2020 Eating Disorder Research Roundup

With the end of the year comes reflection on what we’ve learned about eating disorders and mental health in 2020. Predictably, a majority of the new eating disorder-related research published in 2020 focused on the impact of the pandemic including the emotional toll of quarantine, decreased access to care, teletherapy, and caregiver stress. Beyond the Covid-related study, there were also new articles published on topics such as autism and eating disorders, body dysmorphia, and EDs in college students.


Here are a few of the most exciting research findings
in the eating disorder field from 2020:


Those with eating disorders who go to the gym (versus those who do not go to the gym) are 12 times more likely to have body dysmorphia. Body dysmorphia is when a person obsesses over perceived flaws in their appearance – even though no one else notices these characteristics. Body dysmorphia can cause anxiety and decreased self-esteem and based on the results of a 1600-person survey, those who attend workouts at a gym have higher rates of it. (Source)


There are brain similarities between those with anorexia nervosa and those with body dysmorphia. A UCLA research team led an experiment that took brain scans of people with anorexia nervosa, body dysmorphic disorder, and healthy controls. For those with anorexia nervosa and body dysmorphic disorder, the brain worked in similar ways when looking for flaws in images of different body types, showing that there were overlapping abnormalities in brain function across these two groups. This finding could impact future treatment for patients with both disorders. (Source)


Anorexia nervosa stunts growth. Based on a study that measured the height of 255 girls aged 15 years old and their subsequent heights after treatment and later in life, this Israel-based team showed that many of them did not reach their full height potential. This speaks to the levels of malnutrition that anorexia nervosa causes and how important it is to treat early. (Source)


The stress created by the pandemic led both males and females to feel less satisfied with their bodies. A UK-based study showed that during the major stress-inducing periods of the pandemic, there was a tendency for women to want to be thinner and for men to want to be more muscular, highlighting that in times of anxiety, gender-typical lines become more pronounced. Overall, the pandemic gave both genders more dissatisfaction with their body image. (Source)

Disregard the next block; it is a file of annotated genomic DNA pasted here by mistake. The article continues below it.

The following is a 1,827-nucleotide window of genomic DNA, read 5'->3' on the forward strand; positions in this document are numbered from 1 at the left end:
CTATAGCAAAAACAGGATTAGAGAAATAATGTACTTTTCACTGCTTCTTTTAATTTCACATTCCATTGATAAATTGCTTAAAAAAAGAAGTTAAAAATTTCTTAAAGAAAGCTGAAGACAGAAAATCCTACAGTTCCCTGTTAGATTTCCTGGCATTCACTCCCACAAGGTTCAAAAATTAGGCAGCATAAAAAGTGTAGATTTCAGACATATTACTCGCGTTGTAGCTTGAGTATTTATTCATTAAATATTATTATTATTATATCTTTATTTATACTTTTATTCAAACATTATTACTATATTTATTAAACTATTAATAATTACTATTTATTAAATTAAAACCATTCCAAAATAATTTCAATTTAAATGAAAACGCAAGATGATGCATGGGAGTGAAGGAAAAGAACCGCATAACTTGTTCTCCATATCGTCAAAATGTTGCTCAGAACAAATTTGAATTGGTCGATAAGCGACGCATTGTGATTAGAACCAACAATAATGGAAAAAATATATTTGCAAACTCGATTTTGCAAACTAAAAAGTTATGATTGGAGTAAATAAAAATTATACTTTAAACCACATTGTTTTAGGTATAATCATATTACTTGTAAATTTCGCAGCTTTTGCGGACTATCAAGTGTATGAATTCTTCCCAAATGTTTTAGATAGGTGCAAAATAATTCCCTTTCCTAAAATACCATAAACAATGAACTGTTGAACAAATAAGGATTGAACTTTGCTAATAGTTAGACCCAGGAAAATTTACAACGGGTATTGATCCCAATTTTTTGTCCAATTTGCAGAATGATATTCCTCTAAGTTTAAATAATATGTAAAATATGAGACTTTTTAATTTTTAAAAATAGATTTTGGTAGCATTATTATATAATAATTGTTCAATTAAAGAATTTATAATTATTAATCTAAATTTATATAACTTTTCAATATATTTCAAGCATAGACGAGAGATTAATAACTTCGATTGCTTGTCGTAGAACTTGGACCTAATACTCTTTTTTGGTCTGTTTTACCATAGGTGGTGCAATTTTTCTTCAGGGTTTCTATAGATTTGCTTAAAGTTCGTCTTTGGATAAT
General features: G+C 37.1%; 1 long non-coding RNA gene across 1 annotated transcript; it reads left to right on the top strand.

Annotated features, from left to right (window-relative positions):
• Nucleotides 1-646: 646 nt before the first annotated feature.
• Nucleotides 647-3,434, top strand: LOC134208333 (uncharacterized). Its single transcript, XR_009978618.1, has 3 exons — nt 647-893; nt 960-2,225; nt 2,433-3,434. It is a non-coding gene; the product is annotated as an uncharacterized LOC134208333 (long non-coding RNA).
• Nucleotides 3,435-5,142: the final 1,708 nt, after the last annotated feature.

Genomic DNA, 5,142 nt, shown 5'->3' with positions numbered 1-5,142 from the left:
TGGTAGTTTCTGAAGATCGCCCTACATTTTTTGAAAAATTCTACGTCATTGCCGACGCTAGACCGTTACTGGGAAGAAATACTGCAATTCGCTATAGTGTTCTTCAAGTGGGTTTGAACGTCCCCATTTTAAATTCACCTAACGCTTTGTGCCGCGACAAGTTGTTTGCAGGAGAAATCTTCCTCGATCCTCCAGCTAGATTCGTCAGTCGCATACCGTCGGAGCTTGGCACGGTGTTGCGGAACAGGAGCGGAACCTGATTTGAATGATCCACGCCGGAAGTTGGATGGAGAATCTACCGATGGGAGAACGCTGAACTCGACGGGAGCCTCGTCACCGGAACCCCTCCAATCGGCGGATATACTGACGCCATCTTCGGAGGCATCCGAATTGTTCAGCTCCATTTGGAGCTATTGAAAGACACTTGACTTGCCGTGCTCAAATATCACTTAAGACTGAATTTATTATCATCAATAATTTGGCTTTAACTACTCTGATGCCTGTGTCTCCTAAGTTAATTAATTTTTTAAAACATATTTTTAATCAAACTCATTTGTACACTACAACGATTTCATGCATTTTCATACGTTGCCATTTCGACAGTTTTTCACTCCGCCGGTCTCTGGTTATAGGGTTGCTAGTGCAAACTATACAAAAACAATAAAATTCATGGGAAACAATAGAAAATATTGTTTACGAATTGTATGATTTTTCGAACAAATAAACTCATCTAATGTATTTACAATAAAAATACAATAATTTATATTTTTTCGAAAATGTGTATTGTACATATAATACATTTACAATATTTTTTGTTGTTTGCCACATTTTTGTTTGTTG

There may be an overlap between autistic traits and eating disorder risk. Based on responses from a longitudinal study from University College London, children who have higher rates of autistic traits have a greater risk of developing eating disorders – 20-30 percent of adults with eating disorders have autism. The team conjectures that the autistic traits come first, and their impact may lead to a higher risk of developing an eating disorder. (Source)


CBT-E is an effective treatment for those with eating disorders. Cognitive Behavioral Therapy for Eating Disorders is a type of therapy now shown to be effective at increasing BMI in anorexia patients through an intensive in-patient then out-patient program. Weight was maintained within a healthy range 60 weeks post-treatment. (Source)


For college students, COVID 19 led to an increased preoccupation with weight and shape without an actual change in body weight or BMI. So essentially, worry about weight, eating, and exercise increased under the influence of the pandemic – and subjects believed they were gaining weight – but actual changes in weight were negligible if any. (Source)


If you or a loved one is struggling with an eating disorder, please reach out to our team at info@columbuspark.com to discuss treatment options, including our comprehensive DBT-ED. 



2019 Research Roundup